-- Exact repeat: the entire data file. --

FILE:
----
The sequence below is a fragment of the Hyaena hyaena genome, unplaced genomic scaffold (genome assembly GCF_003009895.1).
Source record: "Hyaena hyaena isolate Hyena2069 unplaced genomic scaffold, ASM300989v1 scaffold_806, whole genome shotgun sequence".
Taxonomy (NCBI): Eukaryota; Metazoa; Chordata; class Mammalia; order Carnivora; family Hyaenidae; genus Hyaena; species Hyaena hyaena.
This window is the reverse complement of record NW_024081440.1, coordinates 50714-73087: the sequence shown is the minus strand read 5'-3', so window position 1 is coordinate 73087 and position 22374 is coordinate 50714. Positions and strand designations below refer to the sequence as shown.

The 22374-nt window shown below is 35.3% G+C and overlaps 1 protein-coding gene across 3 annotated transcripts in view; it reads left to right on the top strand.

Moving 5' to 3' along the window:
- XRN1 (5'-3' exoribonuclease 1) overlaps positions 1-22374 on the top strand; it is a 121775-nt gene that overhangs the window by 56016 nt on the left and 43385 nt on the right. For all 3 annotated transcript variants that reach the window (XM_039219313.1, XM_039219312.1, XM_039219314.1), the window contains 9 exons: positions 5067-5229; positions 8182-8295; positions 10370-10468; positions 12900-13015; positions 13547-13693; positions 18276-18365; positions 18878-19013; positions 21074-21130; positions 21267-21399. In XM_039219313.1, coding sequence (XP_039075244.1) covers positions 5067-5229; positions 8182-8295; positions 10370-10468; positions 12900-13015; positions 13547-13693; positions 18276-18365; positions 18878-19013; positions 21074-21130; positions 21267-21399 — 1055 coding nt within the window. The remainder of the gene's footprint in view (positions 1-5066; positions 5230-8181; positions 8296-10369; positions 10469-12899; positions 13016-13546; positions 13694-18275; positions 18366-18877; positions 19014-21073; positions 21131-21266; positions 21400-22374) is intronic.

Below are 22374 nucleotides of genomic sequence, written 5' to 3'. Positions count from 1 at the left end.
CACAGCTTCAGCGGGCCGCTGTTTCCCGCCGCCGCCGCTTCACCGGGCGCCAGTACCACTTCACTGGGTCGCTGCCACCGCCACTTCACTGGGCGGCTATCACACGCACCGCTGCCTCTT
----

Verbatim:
The sequence below is a fragment of the Hyaena hyaena genome, unplaced genomic scaffold (genome assembly GCF_003009895.1).
Source record: "Hyaena hyaena isolate Hyena2069 unplaced genomic scaffold, ASM300989v1 scaffold_806, whole genome shotgun sequence".
Taxonomy (NCBI): Eukaryota; Metazoa; Chordata; class Mammalia; order Carnivora; family Hyaenidae; genus Hyaena; species Hyaena hyaena.
This window is the reverse complement of record NW_024081440.1, coordinates 50714-73087: the sequence shown is the minus strand read 5'-3', so window position 1 is coordinate 73087 and position 22374 is coordinate 50714. Positions and strand designations below refer to the sequence as shown.

The 22374-nt window shown below is 35.3% G+C and overlaps 1 protein-coding gene across 3 annotated transcripts in view; it reads left to right on the top strand.

Moving 5' to 3' along the window:
- XRN1 (5'-3' exoribonuclease 1) overlaps positions 1-22374 on the top strand; it is a 121775-nt gene that overhangs the window by 56016 nt on the left and 43385 nt on the right. For all 3 annotated transcript variants that reach the window (XM_039219313.1, XM_039219312.1, XM_039219314.1), the window contains 9 exons: positions 5067-5229; positions 8182-8295; positions 10370-10468; positions 12900-13015; positions 13547-13693; positions 18276-18365; positions 18878-19013; positions 21074-21130; positions 21267-21399. In XM_039219313.1, coding sequence (XP_039075244.1) covers positions 5067-5229; positions 8182-8295; positions 10370-10468; positions 12900-13015; positions 13547-13693; positions 18276-18365; positions 18878-19013; positions 21074-21130; positions 21267-21399 — 1055 coding nt within the window. The remainder of the gene's footprint in view (positions 1-5066; positions 5230-8181; positions 8296-10369; positions 10469-12899; positions 13016-13546; positions 13694-18275; positions 18366-18877; positions 19014-21073; positions 21131-21266; positions 21400-22374) is intronic.

Below are 22374 nucleotides of genomic sequence, written 5' to 3'. Positions count from 1 at the left end.
CACAGCTTCAGCGGGCCGCTGTTTCCCGCCGCCGCCGCTTCACCGGGCGCCAGTACCACTTCACTGGGTCGCTGCCACCGCCACTTCACTGGGCGGCTATCACACGCACCGCTGCCTCTT